The UK startup market is thriving. Despite political uncertainty, 660,000 new businesses registered across the UK in 2018. That’s a 5.7% increase on 2017 – which sets a record high. And the capital is experiencing a similar influx amid an exciting landscape – one that includes office space devoted to startup growth. In London alone, 216,000 new businesses registered in 2018 – equating to a year-on-year growth of 6.45%.
The Fintech boom is driving its fair share of the hype thanks to the UK’s strong Venture Capital (VC) landscape, which has paved the way for new disruptive tech entrants according to research by Barclays. In fact, City AM also reported that VC and private equity investment in British Fintech businesses “rose to an all-time high of $3.3 billion (£2.6 billion), up 18% compared to 2017’s levels”.
It’s true the market has momentum. The list of UK Fintech companies paving the way is plentiful: Transferwise, OakNorth, Monzo, Checkout.com, Funding Circle, Revolut, SumUp, WorldRemit, Starling Bank, Soldo, OpenFin…
But as Neil Patel, London-born entrepreneur and founder of Kissmetrics, points out in his Forbes piece, 90% of startups fail. While that’s a hard fact to stomach, it’s a comfort to learn from everyone else’s failure and success.
To help you scale up, we take a close-up look at three Fintech companies in London, tracking their humble beginnings to their successful funding stories. We ask how they started, who helped fund them and why they are so successful.
By deciding to invest in product and sales we are in effect targeting a larger revenue and profit base, but later on.
Soldo helps businesses across Europe spend smarter with its prepaid card that does your expenses for you.
Carlo Gualandri had a wealth of experience in building innovative businesses before Soldo, especially in industries waiting to be disrupted. To name a few, he founded Gioco Digitale, Matrix and FinecoBank.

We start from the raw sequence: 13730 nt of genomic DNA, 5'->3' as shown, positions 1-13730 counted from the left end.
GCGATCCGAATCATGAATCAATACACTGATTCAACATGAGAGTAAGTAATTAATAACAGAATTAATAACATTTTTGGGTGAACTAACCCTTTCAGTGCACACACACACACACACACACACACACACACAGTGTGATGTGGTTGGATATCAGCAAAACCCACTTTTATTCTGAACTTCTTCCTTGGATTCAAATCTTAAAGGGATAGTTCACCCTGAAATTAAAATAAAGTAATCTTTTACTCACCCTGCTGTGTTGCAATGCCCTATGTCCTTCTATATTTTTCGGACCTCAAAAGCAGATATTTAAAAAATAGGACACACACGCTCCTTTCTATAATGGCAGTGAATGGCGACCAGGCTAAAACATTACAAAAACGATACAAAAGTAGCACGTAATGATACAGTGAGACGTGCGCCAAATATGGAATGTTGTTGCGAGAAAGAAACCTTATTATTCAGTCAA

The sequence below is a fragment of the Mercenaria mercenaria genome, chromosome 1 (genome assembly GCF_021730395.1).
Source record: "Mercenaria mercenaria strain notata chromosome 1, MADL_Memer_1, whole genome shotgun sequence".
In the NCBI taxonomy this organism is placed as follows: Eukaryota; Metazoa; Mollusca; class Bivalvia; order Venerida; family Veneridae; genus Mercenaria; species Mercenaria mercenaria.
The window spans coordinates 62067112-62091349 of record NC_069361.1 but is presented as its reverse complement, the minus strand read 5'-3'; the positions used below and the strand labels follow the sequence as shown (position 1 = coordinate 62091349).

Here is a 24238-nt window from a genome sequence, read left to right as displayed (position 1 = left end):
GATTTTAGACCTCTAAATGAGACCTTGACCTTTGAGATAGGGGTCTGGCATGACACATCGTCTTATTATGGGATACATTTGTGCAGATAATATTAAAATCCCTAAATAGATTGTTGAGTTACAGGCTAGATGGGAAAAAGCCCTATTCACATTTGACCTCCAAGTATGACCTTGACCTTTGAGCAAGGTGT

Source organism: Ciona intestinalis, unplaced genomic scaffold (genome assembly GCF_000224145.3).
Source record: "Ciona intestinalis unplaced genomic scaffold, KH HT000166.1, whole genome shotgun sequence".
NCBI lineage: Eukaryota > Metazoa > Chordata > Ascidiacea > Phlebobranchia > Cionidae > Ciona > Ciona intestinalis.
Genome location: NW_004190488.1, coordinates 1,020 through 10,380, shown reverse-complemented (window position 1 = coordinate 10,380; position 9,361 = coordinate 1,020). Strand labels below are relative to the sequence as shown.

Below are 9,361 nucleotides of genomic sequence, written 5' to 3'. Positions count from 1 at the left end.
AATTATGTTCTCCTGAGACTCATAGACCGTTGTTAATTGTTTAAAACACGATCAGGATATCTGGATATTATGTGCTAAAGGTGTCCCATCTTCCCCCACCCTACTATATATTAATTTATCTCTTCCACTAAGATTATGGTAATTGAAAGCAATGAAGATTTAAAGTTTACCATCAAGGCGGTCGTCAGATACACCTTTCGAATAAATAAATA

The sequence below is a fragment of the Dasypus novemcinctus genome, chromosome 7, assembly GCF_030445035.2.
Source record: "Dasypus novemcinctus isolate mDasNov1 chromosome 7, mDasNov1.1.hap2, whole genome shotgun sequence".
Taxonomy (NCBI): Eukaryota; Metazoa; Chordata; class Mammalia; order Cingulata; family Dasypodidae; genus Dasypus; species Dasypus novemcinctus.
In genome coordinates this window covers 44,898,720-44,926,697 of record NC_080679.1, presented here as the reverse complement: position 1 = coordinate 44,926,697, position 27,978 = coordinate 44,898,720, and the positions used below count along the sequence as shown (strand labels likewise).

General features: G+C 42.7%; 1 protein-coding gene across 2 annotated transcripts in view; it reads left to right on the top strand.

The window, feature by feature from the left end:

According to TechCrunch, most companies are using “reimbursable expenses, spreadsheets and manual processes to manage the expense management cycle”. So naturally, Soldo’s main competition is the antiquated and traditional way of managing company expenses.
In July 2019, Soldo closed $61 million in Series B funding, bringing the total amount raised to $82 million. The round’s VC backers included Battery Ventures and Dawn Capital, but previous backers like Accel and Connect Ventures also participated.
According to Soldo’s website, it’s also supported by InReach Ventures, U-Start and Connect Ventures. It’s proud to join portfolios that include Facebook, Spotify, Monzo, Slack and Citymapper.
Investing in product and sales. Soldo’s granular spending controls gives each employee, contractor or spending department the chance to have different expense criteria. All spending is also internally trackable. Plus, it’s easy to integrate Soldo with frequently used company accounting packages like QuickBooks and Xero.
Soldo’s London office is in Marylebone. Here’s everything you need to know about Marylebone.
Add to this some major heavyweights investing in and backing the business, and you have a potential success on your hands.
Transferwise is a fast, cheap way to send money abroad for a set fee of 0.5% at the mid-market rate.
It was a simple mistake. When co-founder Kristo Käärmann transferred his £10,000 Christmas bonus from London to Estonia, he paid a £15 fee but then lost an additional £500 because the bank used a poor exchange rate.
Likewise, his friend (and now co-founder), Taavet Hinrikus, was the first employee at Skype and was struggling to find an economical way to pay for his London bills with his euros.
They wanted to cut banks out of the process.